So it was like a cake that we layered together. And thank goodness for technology! We were using all sorts of software and apps and things to get really high-quality recordings. So, the engineer would be controlling the musicians’ computers remotely. It was really bizarre. I spent a long time piecing it together, mixing and editing, because you have different acoustics — you know, the sounds from people sitting in their kitchen to people sitting in their living rooms have a different sound. So, we had to work harder at making it work together, but it produced a unique, intimate sound that we could never have achieved any other way. So, in the end it worked out really well.
Ames: Are you surprised by the film’s success?
I mean it’s been entered for a BAFTA as well, I think, which has been really wonderful in the last couple of weeks. When we finished the film, we were hoping to get an audience, but also hoping that it would connect with the audience and that it would reach people emotionally. I really had no idea that it would connect with people the way it has. I mean, we knew that it was a well-documented case and people knew about it. We told the story from a different perspective here from everything that had been documented before, but it was a big surprise and just wonderful to hear the reaction because we thought it would be very controversial as well. We thought people may really turn against it and not respond to it in a positive way. And ultimately, you know, we wanted to do Shanann’s story justice and tell the truth in the most honest way. That was the main objective of what we were trying to achieve. So yeah, it was quite the shock when we found out how much it resonated with people.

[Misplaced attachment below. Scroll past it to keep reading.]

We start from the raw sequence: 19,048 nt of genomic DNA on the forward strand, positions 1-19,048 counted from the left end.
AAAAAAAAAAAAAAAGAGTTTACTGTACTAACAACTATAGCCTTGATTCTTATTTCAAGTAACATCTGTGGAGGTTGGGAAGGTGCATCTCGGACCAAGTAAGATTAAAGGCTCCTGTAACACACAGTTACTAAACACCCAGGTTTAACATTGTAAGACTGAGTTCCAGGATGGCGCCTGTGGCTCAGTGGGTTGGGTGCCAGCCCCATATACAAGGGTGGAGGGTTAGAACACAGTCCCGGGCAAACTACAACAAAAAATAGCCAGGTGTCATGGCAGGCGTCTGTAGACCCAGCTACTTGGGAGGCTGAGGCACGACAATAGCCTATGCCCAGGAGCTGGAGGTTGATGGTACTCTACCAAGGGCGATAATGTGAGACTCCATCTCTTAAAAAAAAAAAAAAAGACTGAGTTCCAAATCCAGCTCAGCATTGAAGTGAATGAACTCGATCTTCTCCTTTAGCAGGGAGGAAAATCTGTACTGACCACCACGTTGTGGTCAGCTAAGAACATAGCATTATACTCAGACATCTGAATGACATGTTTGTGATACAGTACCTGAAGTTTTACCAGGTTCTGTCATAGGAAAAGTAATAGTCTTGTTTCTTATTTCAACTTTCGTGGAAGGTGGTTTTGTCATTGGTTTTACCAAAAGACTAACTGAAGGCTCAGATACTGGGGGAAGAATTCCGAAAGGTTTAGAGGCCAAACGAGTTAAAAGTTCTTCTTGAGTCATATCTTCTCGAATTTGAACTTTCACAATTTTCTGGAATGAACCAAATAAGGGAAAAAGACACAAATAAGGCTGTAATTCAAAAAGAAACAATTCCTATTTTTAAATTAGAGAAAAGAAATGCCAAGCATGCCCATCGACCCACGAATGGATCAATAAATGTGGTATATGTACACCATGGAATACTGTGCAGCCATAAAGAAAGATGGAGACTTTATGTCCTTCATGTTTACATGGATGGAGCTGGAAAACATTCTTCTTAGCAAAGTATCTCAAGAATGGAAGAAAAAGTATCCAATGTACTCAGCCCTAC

Trevor Gureckis Interview – Servant
The Apple TV+ psychological thriller Servant (executive produced by M. Night Shymalan) returned earlier this year with its second season. Composer Trevor Gureckis returned to score season 2—this time tackling the score under different working conditions. He created the music in quarantine from his bedroom in NYC with a set of headphones, during the COVID-19 pandemic.
With the new season, M. Night encouraged Trevor to approach the music with a fresh take. The overall intensity increased significantly in the second installment, so the music needed to follow suit, while still living in the same sonic world as the first season of Servant. It was especially important to Trevor to avoid falling into the expected horror tropes. He honed in on the suspense and thriller elements and effectively translated them through the score. He explored a whole host of new instrumental, electronic, and vocal sounds to capture the build-up in each episode.